A Real Future
The English Defence League was growing in influence. To make matters worse, detainees from Guantanamo had just been released into the same borough. Demonstrations and counter-demonstrations. How do you stop the tension from escalating into violence?
As tensions mounted, the local authority looked to the Lokahi Foundation to prepare them for what could happen.
We created a special programme just for them: a chain of events that was the very thing they dreaded.
Mistrust. Rumours. One side triggers the other. Sparks of violence. Escalation. The familiar pressure points. Where will it escalate? How will people will react? What should we do? By playing these scenes out from different perspectives we identified precisely where conflict could be defused – and how.
Embracing a solution
Tackling the problems in role play together builds your understanding of everyone’s perspective. Uniting everyone’s perspective pools everyone’s ideas for the solution. And that brings hope and optimism – and a shared vision for the community we want to be.
I imagine a strong, tolerant, peaceful and enjoyable place: a place where people trust one another and people feel safe.
Sharing grievances, learning how it feels, and being understood in return – these are key ingredients in creating understanding, and with it, trust. Trust brings more honesty, and more confidence. And once the mood in the room changes, people imagine a future they can all sign up to. Finally, imagination flows and people see and share the concrete actions they need to take to make it happen.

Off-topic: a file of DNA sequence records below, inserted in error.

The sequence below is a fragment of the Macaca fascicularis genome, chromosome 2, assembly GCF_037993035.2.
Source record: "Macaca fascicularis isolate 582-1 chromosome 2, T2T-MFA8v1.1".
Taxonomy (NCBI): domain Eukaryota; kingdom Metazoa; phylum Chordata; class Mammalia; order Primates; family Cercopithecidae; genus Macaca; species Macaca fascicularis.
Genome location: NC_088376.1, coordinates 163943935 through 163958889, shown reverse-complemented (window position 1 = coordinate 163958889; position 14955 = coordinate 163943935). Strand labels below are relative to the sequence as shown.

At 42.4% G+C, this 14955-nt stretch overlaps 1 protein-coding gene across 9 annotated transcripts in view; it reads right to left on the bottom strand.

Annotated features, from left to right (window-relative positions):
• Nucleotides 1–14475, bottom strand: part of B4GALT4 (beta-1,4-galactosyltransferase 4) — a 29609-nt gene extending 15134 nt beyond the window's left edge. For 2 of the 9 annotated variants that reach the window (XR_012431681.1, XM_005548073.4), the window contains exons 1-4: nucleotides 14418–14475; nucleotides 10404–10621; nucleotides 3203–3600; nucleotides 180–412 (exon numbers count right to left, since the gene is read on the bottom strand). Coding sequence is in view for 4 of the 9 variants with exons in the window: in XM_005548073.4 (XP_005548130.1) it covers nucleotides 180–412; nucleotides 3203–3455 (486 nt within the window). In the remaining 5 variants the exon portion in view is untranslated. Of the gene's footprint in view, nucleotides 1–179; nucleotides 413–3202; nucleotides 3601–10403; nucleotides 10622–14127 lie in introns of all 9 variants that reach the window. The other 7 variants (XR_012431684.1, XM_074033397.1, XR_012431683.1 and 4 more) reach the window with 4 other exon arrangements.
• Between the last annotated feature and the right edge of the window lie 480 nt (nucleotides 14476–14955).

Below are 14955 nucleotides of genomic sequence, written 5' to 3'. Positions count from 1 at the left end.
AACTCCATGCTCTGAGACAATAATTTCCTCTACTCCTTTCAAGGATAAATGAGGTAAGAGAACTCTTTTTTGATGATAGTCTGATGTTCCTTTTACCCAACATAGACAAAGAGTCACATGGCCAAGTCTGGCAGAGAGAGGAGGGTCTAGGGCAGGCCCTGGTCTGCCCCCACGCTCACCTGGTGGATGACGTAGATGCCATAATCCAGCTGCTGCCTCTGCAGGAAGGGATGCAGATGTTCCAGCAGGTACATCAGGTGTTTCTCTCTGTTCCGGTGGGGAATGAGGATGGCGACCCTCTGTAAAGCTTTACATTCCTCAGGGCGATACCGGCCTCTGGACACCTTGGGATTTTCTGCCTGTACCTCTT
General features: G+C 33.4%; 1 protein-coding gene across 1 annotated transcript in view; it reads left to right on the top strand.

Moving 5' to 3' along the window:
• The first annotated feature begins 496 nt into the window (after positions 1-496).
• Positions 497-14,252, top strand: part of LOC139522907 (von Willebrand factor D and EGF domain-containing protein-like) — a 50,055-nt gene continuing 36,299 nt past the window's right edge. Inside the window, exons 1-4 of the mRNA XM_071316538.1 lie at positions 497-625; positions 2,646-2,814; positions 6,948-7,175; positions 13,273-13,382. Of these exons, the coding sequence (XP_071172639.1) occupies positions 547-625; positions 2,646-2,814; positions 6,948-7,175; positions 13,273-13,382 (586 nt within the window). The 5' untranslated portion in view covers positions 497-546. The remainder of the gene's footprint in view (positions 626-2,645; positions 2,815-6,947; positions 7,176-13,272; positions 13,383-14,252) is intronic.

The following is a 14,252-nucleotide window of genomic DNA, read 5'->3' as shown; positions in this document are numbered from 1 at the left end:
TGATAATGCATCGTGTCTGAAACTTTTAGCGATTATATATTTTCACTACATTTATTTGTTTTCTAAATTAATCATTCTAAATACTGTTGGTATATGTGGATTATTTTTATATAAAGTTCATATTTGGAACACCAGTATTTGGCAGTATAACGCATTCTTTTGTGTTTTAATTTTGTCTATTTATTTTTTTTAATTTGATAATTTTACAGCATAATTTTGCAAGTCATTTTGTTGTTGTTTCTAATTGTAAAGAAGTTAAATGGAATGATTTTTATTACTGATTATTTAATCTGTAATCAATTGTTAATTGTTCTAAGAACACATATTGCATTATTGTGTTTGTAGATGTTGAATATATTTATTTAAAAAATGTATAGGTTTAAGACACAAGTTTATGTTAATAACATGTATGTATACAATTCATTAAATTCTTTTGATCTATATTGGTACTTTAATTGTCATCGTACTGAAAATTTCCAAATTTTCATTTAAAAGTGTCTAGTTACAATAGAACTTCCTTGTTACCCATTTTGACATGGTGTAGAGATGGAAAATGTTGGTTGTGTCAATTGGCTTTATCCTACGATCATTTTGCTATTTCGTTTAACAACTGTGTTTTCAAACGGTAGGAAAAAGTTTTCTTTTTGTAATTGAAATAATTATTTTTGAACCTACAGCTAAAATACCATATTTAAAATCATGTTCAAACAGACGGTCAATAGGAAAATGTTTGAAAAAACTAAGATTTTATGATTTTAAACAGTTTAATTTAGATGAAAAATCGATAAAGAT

A real future
And so we left behind a happy community with no more conflict ever after...?
No. Within the year the English Defence League came back to demonstrate against a proposed new mosque; damaged shops and cars, and left people injured.
A story of failure? No. Because when it happened, the community was prepared. Resilient. Staying in control.
Lokahi methods don’t wave a magic wand over your community’s future. They prepare you for the future that will hit you.
I will not feel threatened by the ignorance of people fearful of getting to know people who are different.
A small group of university students overcomes divisions and uses humour to set a new standard of collaboration.Learn more
Abs Hassanali, University of London Union Senate Chair, explains what the Diversity Management course has meant for him and how his involvement with the Lokahi Foundation has changed a few of his perceptions.Learn more